15 Of The Best Things To Do When You Don’t Know What To Do

Do you ever have those days when your brain goes on hiatus and you have no idea what to do? You're sitting on the fence about everything — or just one thing in particular.

Maybe you're having your morning coffee or sitting at your desk at work wondering . . .

  • What should I be doing with my life?
  • What's the best choice for this situation?
  • What are my priorities?
  • How should I make the best use of my time today?
  • How can I resolve this problem?

And your brain responds with, “Duh. I don't know what to do.” You getting nothing. Crickets. A blank space where grey matter should reside.

It's like your ability to make a decision, to choose, or to take mindful action has just been erased from your cognitive operating system.

Every option you consider feels like eating chalk. Every action you start to implement seems uninspired and empty. What's happening? Why have you flat-lined?

Help! I Don't Know What I Want to Do

We've all had times when the answers to your most pressing questions or problems just don't materialize. I'm not talking about those days when you're sick or tired or PMS'y or stressed out.

I'm talking about a regular day when things should be ticking along normally, but out of the blue, you've morphed into a piece of dry toast.

When I'm in these situations and try to force myself to choose or decide or act, every fiber of my being resists my efforts.

The resistance then sends me into a panic because I'm not accomplishing, or I'm stuck in limbo about a decision and can't move forward.

But over time, I've had to accept there will be days when I don't know what I'm doing with my life or even my day. I will be confused, indecisive, unmotivated, or uninspired.

I've found ways to make the best use of these fuzzy or uncertain days and acknowledge that maybe my brain is trying to send me a message — like, “Give me a break!” Or maybe just, “Give me some time to sort this out.”

What to Do When You Have No Idea What to Do: 15 of the Best Ideas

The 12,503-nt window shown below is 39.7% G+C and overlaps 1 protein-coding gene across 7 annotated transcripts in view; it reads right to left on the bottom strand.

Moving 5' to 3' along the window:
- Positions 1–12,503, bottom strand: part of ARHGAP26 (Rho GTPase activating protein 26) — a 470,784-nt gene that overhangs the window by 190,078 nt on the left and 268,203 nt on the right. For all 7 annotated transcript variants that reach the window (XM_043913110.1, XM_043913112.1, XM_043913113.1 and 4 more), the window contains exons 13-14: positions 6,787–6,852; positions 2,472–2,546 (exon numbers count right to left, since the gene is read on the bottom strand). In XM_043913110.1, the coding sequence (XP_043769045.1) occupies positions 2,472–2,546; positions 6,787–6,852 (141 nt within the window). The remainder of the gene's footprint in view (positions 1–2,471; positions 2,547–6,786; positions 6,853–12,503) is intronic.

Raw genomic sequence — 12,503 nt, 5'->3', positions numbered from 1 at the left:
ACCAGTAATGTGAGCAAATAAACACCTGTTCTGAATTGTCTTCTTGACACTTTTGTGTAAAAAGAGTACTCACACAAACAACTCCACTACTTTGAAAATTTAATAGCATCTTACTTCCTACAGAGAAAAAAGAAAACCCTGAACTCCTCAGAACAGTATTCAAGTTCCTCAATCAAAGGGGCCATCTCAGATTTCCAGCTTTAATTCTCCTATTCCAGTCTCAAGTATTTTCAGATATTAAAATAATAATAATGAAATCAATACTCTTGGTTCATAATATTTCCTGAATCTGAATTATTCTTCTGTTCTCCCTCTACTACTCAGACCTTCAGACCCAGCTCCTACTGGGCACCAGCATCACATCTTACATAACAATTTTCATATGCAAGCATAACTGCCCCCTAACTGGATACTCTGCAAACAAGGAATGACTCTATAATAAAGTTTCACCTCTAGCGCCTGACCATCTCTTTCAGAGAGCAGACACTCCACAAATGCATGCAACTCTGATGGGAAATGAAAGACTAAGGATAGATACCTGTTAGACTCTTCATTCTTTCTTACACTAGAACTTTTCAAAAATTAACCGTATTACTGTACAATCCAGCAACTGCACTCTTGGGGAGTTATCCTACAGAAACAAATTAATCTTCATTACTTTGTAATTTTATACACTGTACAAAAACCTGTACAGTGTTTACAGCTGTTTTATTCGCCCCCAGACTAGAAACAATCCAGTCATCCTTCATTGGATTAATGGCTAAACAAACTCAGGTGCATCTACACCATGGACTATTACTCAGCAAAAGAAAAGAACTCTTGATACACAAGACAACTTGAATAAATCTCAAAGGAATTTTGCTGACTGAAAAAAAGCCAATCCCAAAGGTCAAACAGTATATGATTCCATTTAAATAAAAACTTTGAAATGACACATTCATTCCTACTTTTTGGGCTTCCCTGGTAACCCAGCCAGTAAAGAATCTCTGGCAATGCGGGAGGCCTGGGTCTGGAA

1. Stop fighting it.

Just accept you are having a fuzzy, confused, indecisive, non-action oriented day. Who knows why. It doesn't really matter. It's happening, so maybe your subconscious knows something you don't.

Maybe your brain needs to recharge. So be kind to yourself and accept that sometimes our “inner knowing” knows best. If you fight it, you are simply adding more stress and unhappiness to your day.

2. Talk a walk.

Or a run. Or a bike ride. Just get outside and get some modest exercise. Get the blood pumping, the endorphins going, and your body moving.

There's just something about being outside and moving around that clears the head. And even if it doesn't fully restore brain function, you'll burn some calories and feel better physically. That counts for something.

3. Do mindless tasks.

If you can't think of something truly productive or make an important decision, then just clear your desk. Or load the dishwasher. Or clean out your email.

Pick some simple task right in front of you that doesn't require hard decisions or intense thought. You'll still be accomplishing something, even if it isn't the big thing you think you should be doing or deciding.

4. Learn something new.

Use this time to read a blog or book or listen to a video or podcast about something you want to learn or become more proficient at.

Don't put pressure on yourself to learn something complicated or difficult. But just read or listen and absorb what you can without stressing.

Perhaps whatever you are drawn to learning will open your mind about the thing you are confused about. It might open doors to a new path forward or give you an answer you were seeking.

5. Borrow a brain.

If you're at work or a place where you need to perform (or risk the wrath of others), then ask someone you respect and trust to help you out.

Tell them you are having an off day, and you need some guidance on a decision or priority action. Sometimes it helps to have someone tell you what to do without having to decide.

Or you can borrow the brain of a mentor or counselor to help you sort through your inertia or confusion. Having someone ask you probing questions that you may not have considered goes a long way in clarifying what to do next.

6. Try meditation.

Sit quietly for 10-15 minutes, breathing slowly and watching your breath. Allow your thoughts to drift by without judging them. Continue to focus on your breathing, gently pushing thoughts aside as they arise.

Meditation can calm and balance you and help clear your mind of the racing thoughts that might be blocking your ability to focus and function. With a clear mind, there's more room for ideas and answers.

7. Do something creative.

Creativity promotes problem-solving and reduces stress and anxiety. It puts you in a state of flow that fosters clarity and insight.